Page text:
I want all children to have the same opportunities that Joel had to attend and graduate from college without being saddled with debt that could inhibit future opportunities. Higher education is often the best path out of poverty and towards opportunity for children born into lower-income and lower-wealth households. While there are many things that individual students and their families can do to increase the likelihood of college completion, the policy landscape must change in order to address the structural inequalities and racial wealth gap that make it difficult for many children in America to attend college and earn college degrees, and to do so without incurring excessive student debt. Woodstock Institute and its allies are working on many of these policy changes, including:
  1. Enacting local, statewide, and national universal child savings accounts programs. These programs not only increase savings for college but also create a college-bound identity for students and their families, which raises the likelihood that students will attend and graduate from college. While Illinois has not yet acted on the 2010 Illinois Children’s Savings Account Task Force Report and Recommendations, a growing number of states and local governments have adopted child savings account programs beginning at birth or kindergarten. A recent Federal Reserve Bank of Boston report analyzes the benefits and barriers of using 529 college savings plans and basic retail products as the platforms for these programs. Woodstock is working with Illinois Asset Building Group (IABG) and allies to continue the conversation and share the growing body of research and practice about universal accounts at birth. Making it possible for more Illinois students to complete college is important both for students’ economic opportunity and for creating a highly skilled workforce for the Illinois economy.
  2. Expanding access to 529 college savings plans. Working with IABG and Illinois Treasurer Frerichs’ and Governor Rauner’s offices, Woodstock has proposed a number of administrative changes to the Illinois Bright Start 529 plan which would make it more accessible to students and families from lower-income households. Making it easier for more lower-income families to participate in saving for college through Bright Start will increase the socioeconomic and demographic diversity of college students and help more of them have a shot at the middle class.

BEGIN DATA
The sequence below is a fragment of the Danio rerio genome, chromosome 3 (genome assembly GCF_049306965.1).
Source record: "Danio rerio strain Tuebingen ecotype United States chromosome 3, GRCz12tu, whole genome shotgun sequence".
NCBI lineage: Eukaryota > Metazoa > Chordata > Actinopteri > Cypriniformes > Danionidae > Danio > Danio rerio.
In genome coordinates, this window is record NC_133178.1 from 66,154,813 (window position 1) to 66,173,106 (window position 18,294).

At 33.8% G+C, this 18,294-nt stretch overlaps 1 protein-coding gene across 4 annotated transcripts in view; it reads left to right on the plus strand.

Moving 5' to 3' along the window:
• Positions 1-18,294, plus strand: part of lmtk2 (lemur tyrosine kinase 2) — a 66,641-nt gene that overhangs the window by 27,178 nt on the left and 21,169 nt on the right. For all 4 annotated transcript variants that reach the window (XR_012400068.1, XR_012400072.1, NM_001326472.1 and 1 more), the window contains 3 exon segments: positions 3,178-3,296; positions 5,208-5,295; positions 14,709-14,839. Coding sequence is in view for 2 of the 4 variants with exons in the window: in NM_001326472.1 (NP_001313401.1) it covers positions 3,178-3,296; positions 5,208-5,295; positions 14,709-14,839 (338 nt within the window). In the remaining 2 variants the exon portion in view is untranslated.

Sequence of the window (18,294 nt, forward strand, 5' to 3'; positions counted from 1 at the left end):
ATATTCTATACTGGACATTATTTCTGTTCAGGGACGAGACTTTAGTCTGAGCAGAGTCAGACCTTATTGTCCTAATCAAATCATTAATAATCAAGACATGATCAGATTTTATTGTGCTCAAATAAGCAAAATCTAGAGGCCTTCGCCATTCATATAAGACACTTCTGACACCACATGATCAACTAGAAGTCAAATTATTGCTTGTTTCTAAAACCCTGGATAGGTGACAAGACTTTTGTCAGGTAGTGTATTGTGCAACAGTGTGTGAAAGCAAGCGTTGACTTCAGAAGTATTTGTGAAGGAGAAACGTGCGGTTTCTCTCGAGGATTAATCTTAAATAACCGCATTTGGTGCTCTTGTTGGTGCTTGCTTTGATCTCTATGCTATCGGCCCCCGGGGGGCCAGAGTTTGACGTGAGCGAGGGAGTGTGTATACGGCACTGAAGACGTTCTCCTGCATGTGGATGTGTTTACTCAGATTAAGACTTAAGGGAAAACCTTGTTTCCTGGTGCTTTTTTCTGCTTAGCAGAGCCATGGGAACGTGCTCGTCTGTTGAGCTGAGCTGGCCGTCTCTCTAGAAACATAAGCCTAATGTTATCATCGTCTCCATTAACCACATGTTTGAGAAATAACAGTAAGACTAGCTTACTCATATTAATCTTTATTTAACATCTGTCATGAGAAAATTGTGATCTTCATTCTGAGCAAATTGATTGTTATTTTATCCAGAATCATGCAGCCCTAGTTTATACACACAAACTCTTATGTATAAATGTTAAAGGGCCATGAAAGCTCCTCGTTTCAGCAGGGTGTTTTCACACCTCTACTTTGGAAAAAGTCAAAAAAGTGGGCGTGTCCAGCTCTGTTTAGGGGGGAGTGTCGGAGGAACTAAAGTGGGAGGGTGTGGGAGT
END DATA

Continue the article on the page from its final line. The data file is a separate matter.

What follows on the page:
3. Creating protections for students from poor quality for-profit colleges, misleading marketing, bad servicing, and high-cost private and institutional loans and prepaid cards. Woodstock has commented on U.S. Department of Education rules on gainful employment and Consumer Financial Protection Bureau guidance on campus prepaid cards. Among other suggestions, we have urged the Department to require higher standards for colleges to be eligible to receive federal student loans and to strengthen rules to protect students from being forced into using prepaid cards offered by banks with links to their college. With Illinois Senator Durbin and others, we have advocated for Congress to pass a Student Loan Borrowers’ Bill of Rights and the option to discharge non-federal student loan debt through the bankruptcy process that is available for almost every other kind of debt. We have supported the Consumer Financial Protection Bureau in its enforcement actions against shoddy for-profit schools such as Corinthian Colleges and its Request for Information about student loan servicing practices. Just last week, Woodstock issued a report on student loan debt, which captured extensive media coverage. We also recognized the terrific work of CFPB Student Loan Ombudsman Rohit Chopra with a Woodstock Institute Community Investment Award.
I hope that you will follow and support Woodstock’s work in these areas, so we can make more kids’ dreams of a college education a reality.